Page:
One room in the museum contained an incredible collection of art and items embellished with precious metals and stones.
A strong theme in one collection was the nymph. An odd character that I have to admit I’d only encountered in “The Lion, the Witch and the Wardrobe” book series.
Our last stop was in the spacious wine cellar. It must contain thousands of barrels! Soft light illuminated columns and we paused for a group photo.The museum overlooks beautiful vineyards, but as the day was rainy, we piled in to the car and headed in to town for some tapas.
All of the wine region study had worked up quite a thirst so we headed in to Haro for my first experience with Saturday afternoon Tapas. This is something I was looking forward to from the moment I booked my flight! We arrived around noon which was a bit early for the Spanish crowd. We passed through a covered passageway that opened up into a large courtyard. People roamed the streets in cluster of three or four. Some gathered around tall tables outside Tapas bars. The windows and doors of the tapas bars were flung open and voices carried out into the streets.
We stepped in to our first tapas bar and passed through the narrow entryway that opened up into a slightly larger gathering area bordering the central element – the tapas bar loaded down with dozens of types of tapas. People gathered in clusters near the bar that was crowded with small plates and glasses of wine. The top of the bar was loaded with platters piled high with beautiful works of art otherwise know as tiny bites of awesomeness!
Mushrooms appeared to be in season and they were a popular style – incredible flavors. Marinated in butter or olive oil. To wash down the tapas we shared a round of chilled Vermouth produced in La Rioja. This tipple was new to me and it nicely complimented the tapas which were indescribable combinations of meat, vegetables, cheese and spices often perched upon a toasted piece of bread all held together with a skewer. We popped in and out of three tapas bars – eating a small bite at each place. Afterwards we roamed the town a bit to take in the architecture.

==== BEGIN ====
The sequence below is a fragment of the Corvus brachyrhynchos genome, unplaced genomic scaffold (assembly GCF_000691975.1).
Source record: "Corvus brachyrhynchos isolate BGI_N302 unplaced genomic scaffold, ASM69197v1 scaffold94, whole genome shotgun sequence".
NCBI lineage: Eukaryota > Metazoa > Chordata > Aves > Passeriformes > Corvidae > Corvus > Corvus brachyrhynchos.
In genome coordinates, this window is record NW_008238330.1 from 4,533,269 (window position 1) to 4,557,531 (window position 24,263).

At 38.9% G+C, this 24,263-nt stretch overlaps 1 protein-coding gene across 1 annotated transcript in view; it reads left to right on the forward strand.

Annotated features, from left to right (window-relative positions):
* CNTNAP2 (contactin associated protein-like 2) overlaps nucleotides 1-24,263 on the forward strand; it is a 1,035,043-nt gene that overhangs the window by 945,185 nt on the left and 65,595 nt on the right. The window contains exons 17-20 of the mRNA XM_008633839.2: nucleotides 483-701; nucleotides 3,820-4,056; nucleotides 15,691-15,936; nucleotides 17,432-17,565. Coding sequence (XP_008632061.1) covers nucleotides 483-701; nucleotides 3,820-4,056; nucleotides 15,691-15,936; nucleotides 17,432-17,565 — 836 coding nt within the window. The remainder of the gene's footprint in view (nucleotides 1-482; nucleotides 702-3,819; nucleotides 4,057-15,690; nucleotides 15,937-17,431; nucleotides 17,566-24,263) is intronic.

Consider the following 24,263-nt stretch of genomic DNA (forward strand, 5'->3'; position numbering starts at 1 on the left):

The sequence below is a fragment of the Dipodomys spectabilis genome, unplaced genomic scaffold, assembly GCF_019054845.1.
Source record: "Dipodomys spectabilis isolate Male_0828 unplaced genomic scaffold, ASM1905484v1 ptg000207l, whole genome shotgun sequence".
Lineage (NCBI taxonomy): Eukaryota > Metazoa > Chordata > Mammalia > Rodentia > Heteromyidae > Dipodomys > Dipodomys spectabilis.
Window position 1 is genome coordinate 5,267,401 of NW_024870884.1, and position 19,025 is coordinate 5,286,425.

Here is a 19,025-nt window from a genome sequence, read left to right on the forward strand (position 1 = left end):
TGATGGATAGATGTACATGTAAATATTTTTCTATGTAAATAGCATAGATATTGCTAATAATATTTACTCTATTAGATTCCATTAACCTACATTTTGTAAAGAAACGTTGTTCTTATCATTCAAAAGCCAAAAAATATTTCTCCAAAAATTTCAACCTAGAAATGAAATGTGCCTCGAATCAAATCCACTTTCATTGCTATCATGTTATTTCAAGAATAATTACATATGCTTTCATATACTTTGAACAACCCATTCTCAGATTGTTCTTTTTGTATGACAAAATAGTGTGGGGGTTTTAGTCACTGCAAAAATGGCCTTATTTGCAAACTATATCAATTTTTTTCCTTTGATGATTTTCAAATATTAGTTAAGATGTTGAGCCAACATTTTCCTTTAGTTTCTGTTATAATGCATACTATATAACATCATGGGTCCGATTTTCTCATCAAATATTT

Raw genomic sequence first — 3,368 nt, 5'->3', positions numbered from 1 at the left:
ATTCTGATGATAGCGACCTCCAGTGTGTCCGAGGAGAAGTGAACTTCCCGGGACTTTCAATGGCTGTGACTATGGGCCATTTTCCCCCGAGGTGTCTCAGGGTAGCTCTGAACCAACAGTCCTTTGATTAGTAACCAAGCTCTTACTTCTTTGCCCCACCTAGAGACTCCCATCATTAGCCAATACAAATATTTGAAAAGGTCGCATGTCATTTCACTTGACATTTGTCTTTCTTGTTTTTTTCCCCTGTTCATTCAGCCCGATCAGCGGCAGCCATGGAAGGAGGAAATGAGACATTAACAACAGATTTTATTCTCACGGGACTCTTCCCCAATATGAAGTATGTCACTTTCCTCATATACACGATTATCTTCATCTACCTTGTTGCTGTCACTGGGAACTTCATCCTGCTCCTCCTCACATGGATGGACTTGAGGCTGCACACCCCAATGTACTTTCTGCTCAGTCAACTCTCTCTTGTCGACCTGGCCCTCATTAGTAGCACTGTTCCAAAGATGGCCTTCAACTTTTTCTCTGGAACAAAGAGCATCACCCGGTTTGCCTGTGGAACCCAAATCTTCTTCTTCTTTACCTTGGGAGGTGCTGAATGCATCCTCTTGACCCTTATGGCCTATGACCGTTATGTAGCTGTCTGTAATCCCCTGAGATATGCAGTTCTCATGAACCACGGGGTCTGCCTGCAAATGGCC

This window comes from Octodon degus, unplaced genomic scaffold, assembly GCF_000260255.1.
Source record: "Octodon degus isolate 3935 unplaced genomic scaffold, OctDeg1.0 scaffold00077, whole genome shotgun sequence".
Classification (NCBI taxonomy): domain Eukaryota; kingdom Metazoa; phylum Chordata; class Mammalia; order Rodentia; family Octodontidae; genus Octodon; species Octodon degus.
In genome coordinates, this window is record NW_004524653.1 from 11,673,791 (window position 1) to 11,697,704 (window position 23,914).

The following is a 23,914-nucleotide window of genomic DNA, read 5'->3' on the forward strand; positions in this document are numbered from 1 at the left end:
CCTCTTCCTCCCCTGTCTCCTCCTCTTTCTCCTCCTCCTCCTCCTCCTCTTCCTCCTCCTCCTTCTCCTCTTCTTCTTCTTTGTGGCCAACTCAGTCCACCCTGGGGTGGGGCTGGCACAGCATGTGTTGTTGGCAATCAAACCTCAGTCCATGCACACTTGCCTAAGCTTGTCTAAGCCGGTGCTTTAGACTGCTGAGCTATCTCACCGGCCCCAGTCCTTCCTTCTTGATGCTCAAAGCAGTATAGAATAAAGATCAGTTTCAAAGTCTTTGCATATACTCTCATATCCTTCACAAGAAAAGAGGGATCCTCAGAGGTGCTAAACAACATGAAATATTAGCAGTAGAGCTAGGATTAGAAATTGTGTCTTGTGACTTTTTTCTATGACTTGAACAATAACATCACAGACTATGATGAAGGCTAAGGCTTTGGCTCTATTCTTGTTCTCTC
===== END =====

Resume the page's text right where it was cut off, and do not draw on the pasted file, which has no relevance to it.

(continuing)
After lunch it was time to make our way back to the house but first we swung through Roberts’ hometown – Fuenmayor. A lovely place – we paused for a few moments next to the historical city spring.
The fountainheads looked like an interesting mythical creature.
Back at the house, I became fast friends with the resident cat Stinky Links (who for all the world looked just like a miniature Tony) and their german shepherd – Bear. We slipped into comfortable clothes and roamed the gardens – harvesting strawberries for a cake Robert intended to bake for breakfast. The tranquility was refreshing and restorative for my soul.
The clouds blew away and the rain cleared up for a bit as we struck out for a walk in the hills behind my friends countryside property. Bear ran ahead and Robert chased him. As the paved road gave way to gravel, I breathed a sigh of contentment.
My friend, Christina, a naturalist and fellow ecologist by training, taught me the names of some of the plants and we even found a few interesting insects. The hillsides were dotted with wildflowers. We often stopped for a species identification and to learn how local people used the plants for cooking and healing.
After climbing down in to a ravine to check out the local creek, the sun sank lower on the horizon and we turned back toward the house. It was one of those moments when a cloudy sky enhances the contrast of the landscape. Someday I’ll learn to paint and immortalized these scenes on a canvas.
That evening we headed into an ancient fortress town for a traditional steak meal accompanied by fresh local cider. Our table was in the cellar with the cider cask filling the wall at one end. The way to pour yourself a glass was to pull open the spiquot with your left hand and hold out the glass as far as possible away in your right hand as the cider spewed out at high velocity. Then you pour just a bit because it needs to be drank quickly before the bubbles collapse and the flavor profile changes. It was quite an experience!
The next morning we woke up and drove in to Labraza for a rainy walk through the deserted city streets. The place was absolutely beautiful and there is something magical about walking slowly through an ancient place in a rain storm.